In its seventh flight conducted today (September 12, 2002) from Satish Dhawan Space Centre, SHAR, Sriharikota, ISRO’s Polar Satellite Launch Vehicle, PSLV, successfully launched India’s first exclusive Meteorological satellite, METSAT, into a Geo-synchronous Transfer Orbit (GTO). This is the first time that PSLV is being used to launch a satellite into GTO; in all its previous flights, PSLV was used to place Indian Remote Sensing satellites and other auxiliary payloads in Polar orbits.

METSAT is now orbiting the Earth in GTO with a perigee (nearest point to Earth) of 218 km and an apogee (farthest point to Earth) of 34,700 km with an orbital inclination of 17.7 deg. with respect to the equator. The orbital period now is 10.5 hours.

PSLV-C4 lifted off from Sriharikota at 3.53 pm with the ignition of the core first stage and four strap-on motors. The remaining two strap-on motors of the first stage were ignited at 25 sec after lift-off. The major phases of the flight included the ignition of the second, third and fourth stages and their smooth separation after burn-out, separation of payload fairing after the vehicle had cleared the dense atmosphere and the injection of the METSAT into the GTO. The total flight duration from PSLV-C4 lift-off to METSAT separation from the fourth stage of PSLV in GTO was 1211 seconds (about 20 minutes).

The major changes made in PSLV since its previous launch in October 2001 included the improvements in the performance of the third stage solid propellant motor by optimising the motor case and propellant loading. Also, the propellant in the fourth stage liquid propellant motor had been increased from 2 tonne to 2.5 tonne. Besides, PSLV-C4 employed a carbon fibre composite payload adopter. All these have resulted in substantial payload advantage.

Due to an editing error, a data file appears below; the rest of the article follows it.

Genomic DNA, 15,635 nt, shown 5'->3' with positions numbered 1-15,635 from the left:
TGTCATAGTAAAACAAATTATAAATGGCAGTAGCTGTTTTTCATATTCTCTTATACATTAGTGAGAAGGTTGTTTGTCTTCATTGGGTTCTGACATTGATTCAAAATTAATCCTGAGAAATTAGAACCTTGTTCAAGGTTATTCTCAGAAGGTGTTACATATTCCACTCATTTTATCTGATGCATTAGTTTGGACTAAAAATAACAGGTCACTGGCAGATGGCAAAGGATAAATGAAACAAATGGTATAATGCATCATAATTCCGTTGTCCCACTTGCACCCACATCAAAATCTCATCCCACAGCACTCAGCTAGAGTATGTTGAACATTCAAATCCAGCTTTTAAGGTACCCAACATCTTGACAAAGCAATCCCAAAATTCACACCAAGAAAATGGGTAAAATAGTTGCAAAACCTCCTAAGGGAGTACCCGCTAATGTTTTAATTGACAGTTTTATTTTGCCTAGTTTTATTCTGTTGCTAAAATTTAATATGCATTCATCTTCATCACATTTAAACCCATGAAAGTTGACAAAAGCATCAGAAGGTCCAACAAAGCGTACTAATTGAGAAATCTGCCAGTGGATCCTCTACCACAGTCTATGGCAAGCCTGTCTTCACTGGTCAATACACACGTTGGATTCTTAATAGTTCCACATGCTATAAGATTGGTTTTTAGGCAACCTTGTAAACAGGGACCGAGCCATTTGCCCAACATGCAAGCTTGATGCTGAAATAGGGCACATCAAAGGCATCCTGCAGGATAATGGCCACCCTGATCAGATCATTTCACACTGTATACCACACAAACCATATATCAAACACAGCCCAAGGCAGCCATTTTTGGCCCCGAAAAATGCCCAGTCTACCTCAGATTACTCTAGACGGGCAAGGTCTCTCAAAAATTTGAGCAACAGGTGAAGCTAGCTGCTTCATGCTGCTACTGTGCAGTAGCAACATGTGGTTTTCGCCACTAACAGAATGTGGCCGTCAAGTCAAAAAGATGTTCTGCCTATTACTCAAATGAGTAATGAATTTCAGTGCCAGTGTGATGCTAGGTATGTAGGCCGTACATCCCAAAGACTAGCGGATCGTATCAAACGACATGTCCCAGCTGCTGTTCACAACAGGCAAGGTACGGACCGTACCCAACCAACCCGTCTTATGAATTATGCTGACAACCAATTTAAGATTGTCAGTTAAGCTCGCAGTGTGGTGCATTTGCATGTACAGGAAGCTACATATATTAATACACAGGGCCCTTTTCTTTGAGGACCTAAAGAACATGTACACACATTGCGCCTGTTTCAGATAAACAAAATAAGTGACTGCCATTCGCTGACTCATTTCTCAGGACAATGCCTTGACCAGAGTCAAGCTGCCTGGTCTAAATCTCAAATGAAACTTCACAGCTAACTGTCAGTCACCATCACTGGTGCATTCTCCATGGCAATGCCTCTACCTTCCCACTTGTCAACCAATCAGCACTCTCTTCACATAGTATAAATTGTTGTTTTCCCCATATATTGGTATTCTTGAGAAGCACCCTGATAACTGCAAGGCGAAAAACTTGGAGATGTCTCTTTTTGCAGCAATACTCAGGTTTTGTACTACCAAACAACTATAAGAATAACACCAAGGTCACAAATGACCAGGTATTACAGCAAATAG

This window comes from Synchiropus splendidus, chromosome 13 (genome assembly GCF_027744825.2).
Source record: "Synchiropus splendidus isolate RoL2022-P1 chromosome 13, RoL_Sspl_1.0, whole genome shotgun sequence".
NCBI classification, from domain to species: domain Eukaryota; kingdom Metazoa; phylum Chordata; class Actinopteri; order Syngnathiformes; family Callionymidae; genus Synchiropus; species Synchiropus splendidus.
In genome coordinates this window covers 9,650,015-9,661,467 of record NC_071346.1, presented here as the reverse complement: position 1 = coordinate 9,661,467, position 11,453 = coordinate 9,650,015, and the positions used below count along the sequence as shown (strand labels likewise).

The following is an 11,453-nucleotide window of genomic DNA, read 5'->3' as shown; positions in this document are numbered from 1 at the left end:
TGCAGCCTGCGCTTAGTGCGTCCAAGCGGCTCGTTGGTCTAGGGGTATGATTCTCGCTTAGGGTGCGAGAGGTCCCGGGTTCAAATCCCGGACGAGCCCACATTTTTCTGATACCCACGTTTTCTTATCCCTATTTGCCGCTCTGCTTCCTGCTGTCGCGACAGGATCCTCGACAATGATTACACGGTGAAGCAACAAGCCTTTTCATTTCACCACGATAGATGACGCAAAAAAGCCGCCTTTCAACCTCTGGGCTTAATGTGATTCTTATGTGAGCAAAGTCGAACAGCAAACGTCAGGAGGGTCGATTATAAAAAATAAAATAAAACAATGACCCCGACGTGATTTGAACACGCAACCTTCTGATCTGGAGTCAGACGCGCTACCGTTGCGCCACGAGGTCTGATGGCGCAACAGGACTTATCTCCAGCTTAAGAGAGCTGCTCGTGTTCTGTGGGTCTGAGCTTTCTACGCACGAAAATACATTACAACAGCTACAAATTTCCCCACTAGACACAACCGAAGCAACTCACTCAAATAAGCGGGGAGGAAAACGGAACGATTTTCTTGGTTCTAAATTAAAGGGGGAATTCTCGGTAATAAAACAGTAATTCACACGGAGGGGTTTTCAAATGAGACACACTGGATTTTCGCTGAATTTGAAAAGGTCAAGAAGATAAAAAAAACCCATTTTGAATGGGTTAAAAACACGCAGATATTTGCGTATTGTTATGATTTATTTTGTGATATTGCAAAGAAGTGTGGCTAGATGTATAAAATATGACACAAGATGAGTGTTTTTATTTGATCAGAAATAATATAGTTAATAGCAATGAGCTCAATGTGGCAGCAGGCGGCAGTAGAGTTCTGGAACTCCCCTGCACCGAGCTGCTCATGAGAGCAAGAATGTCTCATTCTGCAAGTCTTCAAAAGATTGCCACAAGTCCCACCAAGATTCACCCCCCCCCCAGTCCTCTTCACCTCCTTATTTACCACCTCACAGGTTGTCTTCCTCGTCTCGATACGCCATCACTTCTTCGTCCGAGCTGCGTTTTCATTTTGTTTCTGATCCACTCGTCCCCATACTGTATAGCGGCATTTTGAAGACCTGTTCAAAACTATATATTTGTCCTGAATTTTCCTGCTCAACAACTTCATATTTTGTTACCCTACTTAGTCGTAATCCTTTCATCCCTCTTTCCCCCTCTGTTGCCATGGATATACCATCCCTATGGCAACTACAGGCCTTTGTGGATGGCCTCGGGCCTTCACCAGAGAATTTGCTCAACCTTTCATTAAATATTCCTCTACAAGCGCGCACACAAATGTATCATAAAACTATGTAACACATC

The vehicle trajectory was modified for the flight of PSLV-C4 to inject the METSAT into a Geosynchronous Transfer Orbit of 250 km perigee and 36,000 km apogee with an inclination of 18 degree with respect to the equator.

About PSLV

PSLV was initially designed for launching 900 kg Indian Remote Sensing Satellites (IRS) into a 900 km polar sun synchronous orbit. Since its first launch in 1993, it has been successively improved to enhance its capability.

In its PSLV-C4 configuration, the 44.4 metre tall, 295 tonne PSLV has four stages using solid and liquid propulsion systems alternately. The first stage is one of the largest solid propellant boosters in the world and carries 138 tonne of Hydroxyl Terminated Poly Butadiene (HTPB) based propellant. It has a diameter of 2.8 m. The motor case is made of maraging steel. The booster develops a maximum thrust of about 4,628 kilo Newtons (kN). Six strap-on motors, four of which are ignited on the ground, augment the first stage thrust. Each of these solid propellant strap-on motors carries nine tonne of HTPB propellant and produces 662 kN thrust.